Pitch To Chinese Investors From Kushner Real Estate Firm Raises Questions
DAVID GREENE, HOST:
So over the weekend, a Chinese company in Beijing played host to White House senior adviser Jared Kushner's sister. Nicole Kushner Meyer was there trying to gain investors for Kushner properties. And she told the group a big investment could result in a permanent immigration visa to the United States. This event was held in a hotel ballroom.
Emily Rauhala of The Washington Post was there and joins us on the line via Skype. Emily, good morning.
EMILY RAUHALA: Good morning. How are you doing?
GREENE: I'm good. So I said you were there. You were sort of there, right? You couldn't actually get access to this meeting.
RAUHALA: That's right. Just to set the scene, it was Saturday afternoon in Beijing around 2 p.m. at the Ritz-Carlton hotel in a ballroom. I walked in, identified myself as a reporter and was seated and shortly after that was asked to leave the premises.
GREENE: Even though this was like - this was a public event. I mean, it was announced and open to the public presumably.
RAUHALA: It was a publically advertised event. So the Chinese partners that the Kushners are working with had advertised this immigrant investor visa event at the Ritz-Carlton. And there was ads in, you know, elevators of buildings in Beijing and around town.
GREENE: Nothing saying if you're a journalist, you can't come. So what - Nicole Kushner Meyer's role in Kushner Companies, I mean, she's there, you know, trying to help her family company. What exactly was she doing? And what was the reaction there?
RAUHALA: Sure. So Nicole does have a formal role in the family business. And so this was a Kushner Companies event. And she was there to sort of represent the family. And, you know, as I said in my story, she opened with an anecdote about her family, saying, you know, we started out as refugees, and we've since, you know, made it. And I think, you know, the implications - and she was addressing a group of potential investors and immigrants - was that, you know, they could make it too if they invested with Kushner Companies.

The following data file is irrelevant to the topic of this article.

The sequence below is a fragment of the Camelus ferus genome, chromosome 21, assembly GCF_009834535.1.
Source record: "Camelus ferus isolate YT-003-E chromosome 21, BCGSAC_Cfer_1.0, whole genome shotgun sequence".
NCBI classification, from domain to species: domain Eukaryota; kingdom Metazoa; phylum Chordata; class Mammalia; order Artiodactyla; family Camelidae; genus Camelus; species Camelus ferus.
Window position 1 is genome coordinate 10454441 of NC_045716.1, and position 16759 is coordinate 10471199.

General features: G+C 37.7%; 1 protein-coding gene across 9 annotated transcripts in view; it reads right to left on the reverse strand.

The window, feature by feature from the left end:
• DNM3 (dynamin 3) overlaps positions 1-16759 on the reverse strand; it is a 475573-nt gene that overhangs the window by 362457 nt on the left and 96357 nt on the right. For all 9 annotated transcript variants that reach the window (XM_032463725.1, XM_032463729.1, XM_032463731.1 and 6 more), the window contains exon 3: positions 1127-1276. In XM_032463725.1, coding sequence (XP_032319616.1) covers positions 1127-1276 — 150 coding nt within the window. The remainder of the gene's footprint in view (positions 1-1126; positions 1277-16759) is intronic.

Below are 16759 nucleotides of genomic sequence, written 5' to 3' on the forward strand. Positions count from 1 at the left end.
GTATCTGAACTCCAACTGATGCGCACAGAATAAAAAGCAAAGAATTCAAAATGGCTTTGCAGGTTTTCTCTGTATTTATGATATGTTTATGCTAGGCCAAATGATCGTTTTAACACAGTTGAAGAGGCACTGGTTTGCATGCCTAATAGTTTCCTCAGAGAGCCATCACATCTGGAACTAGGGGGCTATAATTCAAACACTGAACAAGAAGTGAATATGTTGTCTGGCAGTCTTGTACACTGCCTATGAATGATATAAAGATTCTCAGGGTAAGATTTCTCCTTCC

GREENE: They could make it, too. Now, we should say, I mean, it's obviously far from easy to immigrate to the United States. How does the program work? If they were to invest - the people there - big time in this Kushner project, they would have a better chance of getting a visa?
RAUHALA: Yeah. It's a special class of visa called the immigrant investor visa or the EB-5 visa. It's, you know, recognized in legal visa classes to the United States, used by many companies. Basically how it works is the idea is that you invest $500,000 approximately in projects.
These projects - the idea is that they'll create jobs in the United States, create wealth and growth in the United States. And in return, it opens a path of citizenship. So it's a legal visa category but one that has been under a lot of criticism from Congress and others. You know, people are saying are we selling U.S. citizenship?
GREENE: OK? So let me work this through. Jared Kushner has divested himself of any involvement in his family's company, but he's a senior adviser. I mean, he is the president's son-in-law. So you have president's son-in-law's sister going and saying invest in her company and you have a better chance of getting a visa. Is there some kind of conflict of interest here?
RAUHALA: That's the accusation. The question is whether the company is using the affiliation to the president to help, you know, basically do business. In this case, that was advertised as, you know, Jared's sister is in town. So critics have said basically that, you know, this is a potential conflict of interests for the Kushner family.
GREENE: OK. Emily Rauhala is The Washington Post's China correspondent. She joined us on Skype. Emily, thanks a lot.
RAUHALA: Thank you.
(SOUNDBITE OF JANA SOLEIL'S "EVE-TEASING")
NPR transcripts are created on a rush deadline by an NPR contractor. This text may not be in its final form and may be updated or revised in the future. Accuracy and availability may vary. The authoritative record of NPR’s programming is the audio record.